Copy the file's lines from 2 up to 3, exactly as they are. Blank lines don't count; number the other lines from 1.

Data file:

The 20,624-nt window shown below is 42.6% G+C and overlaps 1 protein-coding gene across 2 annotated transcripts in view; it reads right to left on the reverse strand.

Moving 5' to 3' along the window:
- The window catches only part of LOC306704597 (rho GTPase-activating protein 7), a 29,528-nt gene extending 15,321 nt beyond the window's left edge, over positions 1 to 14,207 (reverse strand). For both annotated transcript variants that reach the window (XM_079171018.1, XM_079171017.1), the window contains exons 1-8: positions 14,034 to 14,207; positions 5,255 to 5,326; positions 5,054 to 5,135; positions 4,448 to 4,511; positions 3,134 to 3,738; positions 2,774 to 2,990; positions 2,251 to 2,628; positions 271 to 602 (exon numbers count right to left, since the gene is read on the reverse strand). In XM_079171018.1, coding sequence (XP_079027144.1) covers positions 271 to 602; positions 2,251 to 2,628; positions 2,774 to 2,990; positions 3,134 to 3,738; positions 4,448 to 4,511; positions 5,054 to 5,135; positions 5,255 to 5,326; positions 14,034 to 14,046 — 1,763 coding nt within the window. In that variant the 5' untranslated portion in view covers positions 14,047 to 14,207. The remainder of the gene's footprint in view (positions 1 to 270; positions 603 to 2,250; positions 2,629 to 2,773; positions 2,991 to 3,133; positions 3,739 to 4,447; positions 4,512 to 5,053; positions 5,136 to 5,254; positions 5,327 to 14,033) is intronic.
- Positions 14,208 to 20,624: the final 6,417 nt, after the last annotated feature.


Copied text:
Moving 5' to 3' along the window:
- The window catches only part of LOC306704597 (rho GTPase-activating protein 7), a 29,528-nt gene extending 15,321 nt beyond the window's left edge, over positions 1 to 14,207 (reverse strand). For both annotated transcript variants that reach the window (XM_079171018.1, XM_079171017.1), the window contains exons 1-8: positions 14,034 to 14,207; positions 5,255 to 5,326; positions 5,054 to 5,135; positions 4,448 to 4,511; positions 3,134 to 3,738; positions 2,774 to 2,990; positions 2,251 to 2,628; positions 271 to 602 (exon numbers count right to left, since the gene is read on the reverse strand). In XM_079171018.1, coding sequence (XP_079027144.1) covers positions 271 to 602; positions 2,251 to 2,628; positions 2,774 to 2,990; positions 3,134 to 3,738; positions 4,448 to 4,511; positions 5,054 to 5,135; positions 5,255 to 5,326; positions 14,034 to 14,046 — 1,763 coding nt within the window. In that variant the 5' untranslated portion in view covers positions 14,047 to 14,207. The remainder of the gene's footprint in view (positions 1 to 270; positions 603 to 2,250; positions 2,629 to 2,773; positions 2,991 to 3,133; positions 3,739 to 4,447; positions 4,512 to 5,053; positions 5,136 to 5,254; positions 5,327 to 14,033) is intronic.